At first glance, members of the East Piney Grove Baptist Church choir from Sanctified seem to be the ones in need of spiritual uplift. The youngest, a college-aged brother and sister, slouch in their chairs and pick fights with each other. One of the matrons disrupts the rehearsal with biting, yet hilarious complaints, and the choral director of the small, rural black church in South Carolina plays piano well enough but can’t read music. She also has a little drinking problem.
Sanctified is a lively, entertaining musical, kept afloat by the strength of playwright Javon Johnson’s well-crafted characters, a great cast of amazing singers, updated arrangements of traditional church songs, and some nicely done original tunes by composer Rollo A. Dilworth and musical director Raymond D. Reeder.
The tight five-piece pit band is led by Reeder, who also plays keyboards. During the first act, McClure as Pastor Jones sings a rousing call to action titled “Time for a Change,” written by Dillworth and arranged by Reeder. McClure’s exuberance is infectious, and he makes the audience root for him.
There’s nothing original about the story, however. Pastor Harold P. Jones (the charming John McClure, Jr.) is having a crisis. He’s likeable, young and ambitious, and he wants to build the membership and create a mega-church. Seeking change on several levels, he hopes the revival will jump-start the growth spurt.
Pastor Jones believes its time update the arrangements of the gospel songs, and he’s not sure his earnest yet somewhat insecure pianist (Jessica Frances Dukes) is up to the task. So he asks his classically trained musician cousin Pauletta (Mary Millben) to whip the choir into shape. Her operatic speech patterns, name dropping and pretentiousness (she insists that everyone call her Dr. Jones) cause more dissention within the group. And laughs. They don’t take her seriously.
In answer to Pastor Jones’ prayer, two delivery men (William T. Newman, Jr. and Joshua Nelson) are sent, possibly as angels, to provide support. It’s not really that clear, however, exactly how they’re guiding the pastor. They are, however, seen moving boxes around.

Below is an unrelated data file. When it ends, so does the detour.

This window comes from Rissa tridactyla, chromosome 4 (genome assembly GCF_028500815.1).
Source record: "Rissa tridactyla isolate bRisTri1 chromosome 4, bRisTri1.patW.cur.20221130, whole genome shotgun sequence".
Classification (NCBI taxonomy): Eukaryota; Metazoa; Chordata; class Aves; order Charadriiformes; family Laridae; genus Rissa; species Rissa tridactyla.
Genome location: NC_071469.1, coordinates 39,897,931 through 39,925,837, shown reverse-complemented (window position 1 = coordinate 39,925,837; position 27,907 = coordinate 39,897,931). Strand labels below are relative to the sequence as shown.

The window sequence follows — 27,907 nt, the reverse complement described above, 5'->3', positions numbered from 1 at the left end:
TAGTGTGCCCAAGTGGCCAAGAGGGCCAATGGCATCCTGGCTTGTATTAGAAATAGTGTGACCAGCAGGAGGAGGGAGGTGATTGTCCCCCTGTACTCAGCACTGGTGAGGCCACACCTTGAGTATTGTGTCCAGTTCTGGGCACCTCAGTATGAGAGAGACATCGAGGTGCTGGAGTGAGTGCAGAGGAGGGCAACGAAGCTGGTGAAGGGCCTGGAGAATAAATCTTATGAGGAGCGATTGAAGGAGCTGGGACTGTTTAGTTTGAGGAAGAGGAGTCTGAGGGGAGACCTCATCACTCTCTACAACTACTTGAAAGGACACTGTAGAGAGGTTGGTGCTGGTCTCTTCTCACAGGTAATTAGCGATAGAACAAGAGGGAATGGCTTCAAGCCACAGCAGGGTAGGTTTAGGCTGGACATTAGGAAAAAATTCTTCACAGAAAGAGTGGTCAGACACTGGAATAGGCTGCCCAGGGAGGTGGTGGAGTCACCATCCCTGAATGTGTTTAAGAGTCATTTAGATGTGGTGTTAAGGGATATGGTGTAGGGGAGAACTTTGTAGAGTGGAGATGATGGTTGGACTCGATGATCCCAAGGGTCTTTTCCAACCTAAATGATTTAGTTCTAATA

Bobby, the choir member who clearly cannot sing (the hilarious Ellis Foster), has a slight speech impediment. Yet he’s one of the more opinionated members, and Foster is a real crowd pleaser, keeping the laughs coming with his straightforward observations.
Towards the end of the first act, Sarah (the magnificent Bernadine Mitchell)—a soft-spoken yet strong woman who carries herself with a warm and dignified air, encourages the Pastor during his time of doubt with a song (“Blessed Assurance”) which becomes a duet. This was worth the wait. They sing beautifully together, and Mitchell (a two-time Helen Hayes Award winner for her starring roles in Blues in the Night, and Mahalia), is such a commanding, engaging presence, making you wish she had more time on the stage.
As Monique, the young girl who joyously finds her voice towards the end of the play, Ashley Jeudy was terrific—a breath of fresh air. Her commanding vocals in “Time for Revival”along with her stage presence further energized the audience.
As the Deacon who nearly stages a coup, the towering Frederick Strother (a two-time Helen Hayes Award nominee) , added depth to the production, exuding the power cultivated from years working in the Washington theatre arena. While Deacon often expressed some wariness about Pastor Jones, Strother played him as an elder statesman concerned about the direction the church was moving towards.
In the finale, Sarah and the chorus sang the tune “Sanctified,” and they brought the audience to their feet, clapping and singing along tune with a repetitive bridge that was easy to follow. For a few minutes, everyone was a member of the East Piney Grove Baptist church.
“Don’t make music to fill the seats. Make music to fill the soul,” Sarah says to Pastor Jones. The musician/actors of Sanctified, and their performances, were stirring, exciting, and at some points, soothing to the soul.
By Javon Johnson
Directed by Derrick Sanders
Composer Rollo A. Dilworth
Musical Director Raymond D. Reeder
Produced by Pro2Play Productions
Reviewed by Carol Chastang